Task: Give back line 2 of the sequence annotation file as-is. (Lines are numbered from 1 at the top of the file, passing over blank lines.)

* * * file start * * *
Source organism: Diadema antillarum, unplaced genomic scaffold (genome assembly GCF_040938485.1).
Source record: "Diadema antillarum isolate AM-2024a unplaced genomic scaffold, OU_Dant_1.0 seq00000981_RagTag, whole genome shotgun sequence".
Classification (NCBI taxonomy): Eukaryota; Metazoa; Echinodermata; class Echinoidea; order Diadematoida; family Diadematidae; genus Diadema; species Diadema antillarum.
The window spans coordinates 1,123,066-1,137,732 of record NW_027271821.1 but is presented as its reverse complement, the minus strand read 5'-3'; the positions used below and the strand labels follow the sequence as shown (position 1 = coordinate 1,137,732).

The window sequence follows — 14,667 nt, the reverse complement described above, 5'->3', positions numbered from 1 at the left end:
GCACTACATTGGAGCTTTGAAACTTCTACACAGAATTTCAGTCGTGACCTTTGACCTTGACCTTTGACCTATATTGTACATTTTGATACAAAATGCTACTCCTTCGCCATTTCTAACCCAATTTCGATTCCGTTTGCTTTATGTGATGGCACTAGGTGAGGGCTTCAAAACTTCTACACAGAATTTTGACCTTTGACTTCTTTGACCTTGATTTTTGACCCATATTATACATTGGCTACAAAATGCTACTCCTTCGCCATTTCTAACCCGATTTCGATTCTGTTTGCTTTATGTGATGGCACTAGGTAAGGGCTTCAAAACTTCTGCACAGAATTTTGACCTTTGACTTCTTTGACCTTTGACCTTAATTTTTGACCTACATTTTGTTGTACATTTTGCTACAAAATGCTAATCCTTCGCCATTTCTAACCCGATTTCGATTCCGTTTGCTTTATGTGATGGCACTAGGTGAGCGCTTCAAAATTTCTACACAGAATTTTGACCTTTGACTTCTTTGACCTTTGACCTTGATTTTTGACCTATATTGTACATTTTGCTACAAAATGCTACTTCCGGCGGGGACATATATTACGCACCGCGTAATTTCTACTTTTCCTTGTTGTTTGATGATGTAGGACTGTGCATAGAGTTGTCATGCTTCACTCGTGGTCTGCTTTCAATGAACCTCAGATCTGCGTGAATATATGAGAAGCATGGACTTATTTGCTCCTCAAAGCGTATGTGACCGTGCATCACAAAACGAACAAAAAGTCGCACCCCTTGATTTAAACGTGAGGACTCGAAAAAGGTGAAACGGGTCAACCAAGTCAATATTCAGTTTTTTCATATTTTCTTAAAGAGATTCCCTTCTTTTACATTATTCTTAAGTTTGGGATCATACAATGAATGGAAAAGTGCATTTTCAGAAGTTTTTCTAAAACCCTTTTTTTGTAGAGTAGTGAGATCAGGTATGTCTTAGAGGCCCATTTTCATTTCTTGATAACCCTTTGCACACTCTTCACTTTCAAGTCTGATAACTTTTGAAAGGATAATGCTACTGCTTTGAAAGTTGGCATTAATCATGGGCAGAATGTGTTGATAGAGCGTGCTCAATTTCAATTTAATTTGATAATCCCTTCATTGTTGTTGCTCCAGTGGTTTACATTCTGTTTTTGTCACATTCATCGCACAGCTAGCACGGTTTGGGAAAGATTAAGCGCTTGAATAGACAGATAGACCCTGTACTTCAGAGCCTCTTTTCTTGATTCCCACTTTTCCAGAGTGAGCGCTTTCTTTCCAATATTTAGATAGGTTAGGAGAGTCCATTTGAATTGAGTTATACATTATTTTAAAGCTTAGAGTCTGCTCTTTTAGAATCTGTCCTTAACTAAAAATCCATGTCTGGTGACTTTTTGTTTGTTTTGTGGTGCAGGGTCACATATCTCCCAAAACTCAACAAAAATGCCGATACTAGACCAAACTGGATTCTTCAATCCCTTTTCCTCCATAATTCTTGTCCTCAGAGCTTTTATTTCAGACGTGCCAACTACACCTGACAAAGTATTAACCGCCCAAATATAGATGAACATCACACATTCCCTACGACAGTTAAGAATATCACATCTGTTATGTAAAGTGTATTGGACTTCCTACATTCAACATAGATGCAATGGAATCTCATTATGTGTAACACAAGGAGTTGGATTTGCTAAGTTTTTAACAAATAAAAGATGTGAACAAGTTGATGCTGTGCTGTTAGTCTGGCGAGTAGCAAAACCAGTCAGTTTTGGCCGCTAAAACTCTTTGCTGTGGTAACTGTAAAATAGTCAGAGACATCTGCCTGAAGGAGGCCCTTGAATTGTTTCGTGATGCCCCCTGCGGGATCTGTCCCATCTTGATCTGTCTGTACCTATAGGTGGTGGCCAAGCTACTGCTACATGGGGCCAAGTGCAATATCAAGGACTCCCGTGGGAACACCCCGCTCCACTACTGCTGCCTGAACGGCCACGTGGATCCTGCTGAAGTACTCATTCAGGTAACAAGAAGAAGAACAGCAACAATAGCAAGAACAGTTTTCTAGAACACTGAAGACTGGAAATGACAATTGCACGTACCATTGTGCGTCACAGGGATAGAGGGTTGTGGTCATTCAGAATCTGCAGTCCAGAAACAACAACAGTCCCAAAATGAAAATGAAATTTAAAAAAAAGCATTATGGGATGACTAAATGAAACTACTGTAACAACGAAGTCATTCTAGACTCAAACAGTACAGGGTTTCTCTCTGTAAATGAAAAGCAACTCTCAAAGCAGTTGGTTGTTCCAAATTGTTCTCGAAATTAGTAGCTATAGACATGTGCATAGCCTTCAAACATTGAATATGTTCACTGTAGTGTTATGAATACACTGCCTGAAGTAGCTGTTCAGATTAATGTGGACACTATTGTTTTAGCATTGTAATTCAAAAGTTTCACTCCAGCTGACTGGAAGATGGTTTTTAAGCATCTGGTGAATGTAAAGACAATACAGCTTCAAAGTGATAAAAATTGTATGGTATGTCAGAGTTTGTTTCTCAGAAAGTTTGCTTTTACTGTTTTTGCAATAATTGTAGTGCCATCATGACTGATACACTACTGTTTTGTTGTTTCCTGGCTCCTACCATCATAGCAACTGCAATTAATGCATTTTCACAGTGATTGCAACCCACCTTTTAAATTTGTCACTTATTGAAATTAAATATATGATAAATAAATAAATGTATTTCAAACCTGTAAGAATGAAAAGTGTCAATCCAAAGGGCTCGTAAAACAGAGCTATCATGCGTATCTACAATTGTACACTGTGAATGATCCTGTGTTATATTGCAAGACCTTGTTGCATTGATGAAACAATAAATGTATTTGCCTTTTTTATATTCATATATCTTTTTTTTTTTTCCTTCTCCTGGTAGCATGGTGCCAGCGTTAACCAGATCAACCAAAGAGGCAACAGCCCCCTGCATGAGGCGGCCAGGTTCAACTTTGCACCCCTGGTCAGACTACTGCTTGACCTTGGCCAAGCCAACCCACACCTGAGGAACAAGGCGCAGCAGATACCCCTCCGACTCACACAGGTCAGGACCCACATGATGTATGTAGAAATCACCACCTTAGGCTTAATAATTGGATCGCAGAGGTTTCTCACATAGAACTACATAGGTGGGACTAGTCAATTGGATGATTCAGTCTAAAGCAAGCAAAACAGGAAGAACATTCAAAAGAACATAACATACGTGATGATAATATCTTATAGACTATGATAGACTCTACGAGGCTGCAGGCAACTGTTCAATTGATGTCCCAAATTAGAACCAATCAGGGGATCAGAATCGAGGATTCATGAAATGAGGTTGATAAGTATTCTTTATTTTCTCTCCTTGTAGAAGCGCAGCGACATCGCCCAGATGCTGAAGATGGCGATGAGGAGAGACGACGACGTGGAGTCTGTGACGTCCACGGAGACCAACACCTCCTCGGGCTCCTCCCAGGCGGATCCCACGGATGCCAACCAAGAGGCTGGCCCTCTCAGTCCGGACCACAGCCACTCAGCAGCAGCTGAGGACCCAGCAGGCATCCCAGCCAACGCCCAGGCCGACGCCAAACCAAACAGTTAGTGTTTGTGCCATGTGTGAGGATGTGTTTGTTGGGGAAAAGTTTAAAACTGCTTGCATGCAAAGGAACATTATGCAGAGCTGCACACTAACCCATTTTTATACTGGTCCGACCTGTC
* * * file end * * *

Source record: "Diadema antillarum isolate AM-2024a unplaced genomic scaffold, OU_Dant_1.0 seq00000981_RagTag, whole genome shotgun sequence".